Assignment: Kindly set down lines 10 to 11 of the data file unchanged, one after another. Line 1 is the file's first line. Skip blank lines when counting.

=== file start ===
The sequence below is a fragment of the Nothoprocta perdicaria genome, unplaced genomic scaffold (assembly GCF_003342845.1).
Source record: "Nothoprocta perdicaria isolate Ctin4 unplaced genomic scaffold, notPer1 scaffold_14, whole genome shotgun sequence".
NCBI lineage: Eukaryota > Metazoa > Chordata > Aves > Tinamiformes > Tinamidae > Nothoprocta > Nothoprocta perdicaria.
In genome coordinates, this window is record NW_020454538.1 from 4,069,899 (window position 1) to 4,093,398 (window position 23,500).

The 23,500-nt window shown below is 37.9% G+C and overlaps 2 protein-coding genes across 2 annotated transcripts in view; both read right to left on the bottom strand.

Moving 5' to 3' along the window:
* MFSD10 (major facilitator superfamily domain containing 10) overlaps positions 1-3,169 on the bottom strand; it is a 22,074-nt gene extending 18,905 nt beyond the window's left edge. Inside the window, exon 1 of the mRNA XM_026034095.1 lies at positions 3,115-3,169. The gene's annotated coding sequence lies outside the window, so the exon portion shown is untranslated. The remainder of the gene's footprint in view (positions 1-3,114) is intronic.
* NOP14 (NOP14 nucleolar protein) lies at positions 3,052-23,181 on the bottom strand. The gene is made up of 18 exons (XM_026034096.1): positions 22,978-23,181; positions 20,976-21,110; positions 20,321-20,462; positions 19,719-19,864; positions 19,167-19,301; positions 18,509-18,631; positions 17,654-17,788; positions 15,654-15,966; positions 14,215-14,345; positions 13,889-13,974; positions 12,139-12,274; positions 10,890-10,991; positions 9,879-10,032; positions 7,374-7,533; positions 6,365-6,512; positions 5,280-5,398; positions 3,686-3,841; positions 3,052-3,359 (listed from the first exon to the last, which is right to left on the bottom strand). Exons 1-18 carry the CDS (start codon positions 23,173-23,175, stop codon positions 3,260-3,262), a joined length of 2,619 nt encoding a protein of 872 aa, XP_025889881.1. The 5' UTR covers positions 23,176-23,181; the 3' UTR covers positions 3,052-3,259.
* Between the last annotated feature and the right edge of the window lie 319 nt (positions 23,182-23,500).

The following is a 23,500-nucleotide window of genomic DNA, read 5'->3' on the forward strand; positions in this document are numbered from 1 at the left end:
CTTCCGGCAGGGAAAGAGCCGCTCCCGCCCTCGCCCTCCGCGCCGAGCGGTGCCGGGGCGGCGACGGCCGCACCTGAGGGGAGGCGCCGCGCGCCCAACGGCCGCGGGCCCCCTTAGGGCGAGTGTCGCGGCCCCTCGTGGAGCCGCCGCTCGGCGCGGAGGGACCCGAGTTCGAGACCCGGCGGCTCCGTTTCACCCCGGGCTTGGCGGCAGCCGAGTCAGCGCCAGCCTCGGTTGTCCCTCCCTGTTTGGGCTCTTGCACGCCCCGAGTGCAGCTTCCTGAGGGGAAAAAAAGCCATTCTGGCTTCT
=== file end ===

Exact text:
The following is a 23,500-nucleotide window of genomic DNA, read 5'->3' on the forward strand; positions in this document are numbered from 1 at the left end:
CTTCCGGCAGGGAAAGAGCCGCTCCCGCCCTCGCCCTCCGCGCCGAGCGGTGCCGGGGCGGCGACGGCCGCACCTGAGGGGAGGCGCCGCGCGCCCAACGGCCGCGGGCCCCCTTAGGGCGAGTGTCGCGGCCCCTCGTGGAGCCGCCGCTCGGCGCGGAGGGACCCGAGTTCGAGACCCGGCGGCTCCGTTTCACCCCGGGCTTGGCGGCAGCCGAGTCAGCGCCAGCCTCGGTTGTCCCTCCCTGTTTGGGCTCTTGCACGCCCCGAGTGCAGCTTCCTGAGGGGAAAAAAAGCCATTCTGGCTTCT